Monday, August 15, 2016


I am honored to have Angela Wiechmann as my guest blogger today. She has been my editor for all three of my books. Over the course of these past four years she has become a dear friend and one of the angels in my life.
This post has a very powerful message from which any writer would benefit. Please feel free to leave comments or questions. I know Angela would love to hear from you.                                           

                         Editing Puts the Reader First
                                          by Angela Wiechmann, Freelance Editor

   Let me take you back in time. It was 1999, and I was sitting in the Intro to Editing class at the University of Minnesota. My pen busily scratched across my notebook, capturing the words of editorial wisdom from our instructor, Jeanne Barker-Nunn.

    And then she said something that has shaped every edit I’ve made since then: “An editor’s job is to serve the reader and respect the author–in that order.”

    Those simple but powerful words are the key to great editing. I live by that rule. Authors should too. If you’re an author, I bet you’re dying to interrupt about now: Hold on—you serve the reader first? Last time I checked, the reader isn’t paying for my edit. Shouldn’t it be the other way around? Serve the author and respect the reader—in that order?

   I understand your concern. The concept of putting the reader above the author sounds downright screwy at first. After all, it’s your manuscript and your edit and maybe even your money.
But please bear with me on this. You see, the best thing your editor could ever do for you and your manuscript is to serve the reader and respect you, in that order.

   By definition, the purpose of editing is to prepare your manuscript for publication. And publication—whether through a royalty-based publisher, an independent publisher, or a print-on-demand service—means sharing your manuscript with the public. Therefore, an edit ensures that the public understands your message and intentions.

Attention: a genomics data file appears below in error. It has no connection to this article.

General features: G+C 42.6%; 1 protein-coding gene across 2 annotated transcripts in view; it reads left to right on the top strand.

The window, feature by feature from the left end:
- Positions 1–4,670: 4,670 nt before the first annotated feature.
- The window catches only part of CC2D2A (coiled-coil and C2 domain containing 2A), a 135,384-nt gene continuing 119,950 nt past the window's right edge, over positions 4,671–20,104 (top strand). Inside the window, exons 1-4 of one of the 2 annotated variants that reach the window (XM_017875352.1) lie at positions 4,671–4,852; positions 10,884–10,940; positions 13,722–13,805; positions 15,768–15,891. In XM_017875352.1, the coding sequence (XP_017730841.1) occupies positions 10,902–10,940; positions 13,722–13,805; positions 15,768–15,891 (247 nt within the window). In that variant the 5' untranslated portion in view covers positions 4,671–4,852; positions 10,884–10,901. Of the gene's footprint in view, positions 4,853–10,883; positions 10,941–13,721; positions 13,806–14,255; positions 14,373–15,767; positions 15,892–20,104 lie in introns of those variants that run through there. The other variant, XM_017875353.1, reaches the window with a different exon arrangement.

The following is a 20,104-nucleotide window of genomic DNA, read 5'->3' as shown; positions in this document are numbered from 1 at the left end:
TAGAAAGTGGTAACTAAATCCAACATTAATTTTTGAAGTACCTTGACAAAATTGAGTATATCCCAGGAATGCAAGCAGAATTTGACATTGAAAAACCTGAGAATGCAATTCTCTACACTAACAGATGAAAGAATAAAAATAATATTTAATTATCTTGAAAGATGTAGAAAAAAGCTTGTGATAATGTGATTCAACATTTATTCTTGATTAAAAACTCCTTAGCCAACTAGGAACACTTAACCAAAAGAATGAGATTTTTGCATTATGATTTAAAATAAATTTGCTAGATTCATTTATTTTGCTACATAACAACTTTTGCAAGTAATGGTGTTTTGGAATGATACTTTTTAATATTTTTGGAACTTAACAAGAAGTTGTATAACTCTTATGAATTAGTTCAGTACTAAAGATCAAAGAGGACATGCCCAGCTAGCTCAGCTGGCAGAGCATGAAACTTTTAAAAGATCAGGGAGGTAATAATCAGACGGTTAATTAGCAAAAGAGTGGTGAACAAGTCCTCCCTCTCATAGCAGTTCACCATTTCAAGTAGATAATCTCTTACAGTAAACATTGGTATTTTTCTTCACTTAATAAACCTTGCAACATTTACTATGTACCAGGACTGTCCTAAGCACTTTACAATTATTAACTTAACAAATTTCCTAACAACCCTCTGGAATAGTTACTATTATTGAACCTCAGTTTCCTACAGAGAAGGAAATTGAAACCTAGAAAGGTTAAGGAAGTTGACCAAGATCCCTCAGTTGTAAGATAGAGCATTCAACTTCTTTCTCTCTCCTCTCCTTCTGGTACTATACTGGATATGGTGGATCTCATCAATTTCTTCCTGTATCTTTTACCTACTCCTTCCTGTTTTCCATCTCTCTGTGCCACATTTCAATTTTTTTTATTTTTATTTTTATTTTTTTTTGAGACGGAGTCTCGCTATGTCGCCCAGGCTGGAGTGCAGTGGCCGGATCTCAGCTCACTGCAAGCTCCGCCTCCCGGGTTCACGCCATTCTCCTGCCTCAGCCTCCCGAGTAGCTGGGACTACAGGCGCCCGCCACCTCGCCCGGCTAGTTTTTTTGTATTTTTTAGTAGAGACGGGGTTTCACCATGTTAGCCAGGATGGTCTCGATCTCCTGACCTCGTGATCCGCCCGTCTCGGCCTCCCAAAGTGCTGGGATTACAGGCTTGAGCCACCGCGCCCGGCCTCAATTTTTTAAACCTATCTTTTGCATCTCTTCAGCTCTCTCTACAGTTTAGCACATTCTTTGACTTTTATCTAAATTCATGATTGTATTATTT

Let me put it another way: your editor’s job is to ensure that your amazing manuscript, with all its amazing words, is just as amazing to the reader as it is to you. Isn’t that why you’re publishing your manuscript? Don’t you want to share your words with the world?

   Your editor of course wants to uphold your message and polish your voice. But to do that, your editor must, first and foremost, advocate for the reader. That’s as true for a simple copyedit as for an in-depth developmental edit with heavy content work.

   And while “serve the reader” comes first, let’s not forget the “respect the author” part of the equation. That means your editor should recommend improvements and raise pertinent questions in a diplomatic, thoughtful, and encouraging way.

    Many authors shudder at the thought of editing. They picture nasty red marks ripping their manuscript to shreds. They also picture equally nasty editors chastising them, ripping their self-esteem to shreds.

    Sadly, editors like that do exist. But good editors are not like that. In fact, a great editor will possess the technical skills to serve the reader as well as the interpersonal skills to respect the author.